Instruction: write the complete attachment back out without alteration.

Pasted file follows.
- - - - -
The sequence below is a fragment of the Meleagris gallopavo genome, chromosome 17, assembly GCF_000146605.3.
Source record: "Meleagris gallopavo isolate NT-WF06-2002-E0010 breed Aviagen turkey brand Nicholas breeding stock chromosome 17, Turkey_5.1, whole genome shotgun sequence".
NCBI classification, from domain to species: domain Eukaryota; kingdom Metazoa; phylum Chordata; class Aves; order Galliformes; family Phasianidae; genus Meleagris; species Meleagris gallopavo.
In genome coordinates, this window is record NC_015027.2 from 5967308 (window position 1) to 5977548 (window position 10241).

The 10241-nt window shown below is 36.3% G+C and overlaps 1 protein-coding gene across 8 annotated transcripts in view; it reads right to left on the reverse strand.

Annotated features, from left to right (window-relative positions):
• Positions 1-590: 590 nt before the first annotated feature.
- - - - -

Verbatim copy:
The sequence below is a fragment of the Meleagris gallopavo genome, chromosome 17, assembly GCF_000146605.3.
Source record: "Meleagris gallopavo isolate NT-WF06-2002-E0010 breed Aviagen turkey brand Nicholas breeding stock chromosome 17, Turkey_5.1, whole genome shotgun sequence".
NCBI classification, from domain to species: domain Eukaryota; kingdom Metazoa; phylum Chordata; class Aves; order Galliformes; family Phasianidae; genus Meleagris; species Meleagris gallopavo.
In genome coordinates, this window is record NC_015027.2 from 5967308 (window position 1) to 5977548 (window position 10241).

The 10241-nt window shown below is 36.3% G+C and overlaps 1 protein-coding gene across 8 annotated transcripts in view; it reads right to left on the reverse strand.

Annotated features, from left to right (window-relative positions):
• Positions 1-590: 590 nt before the first annotated feature.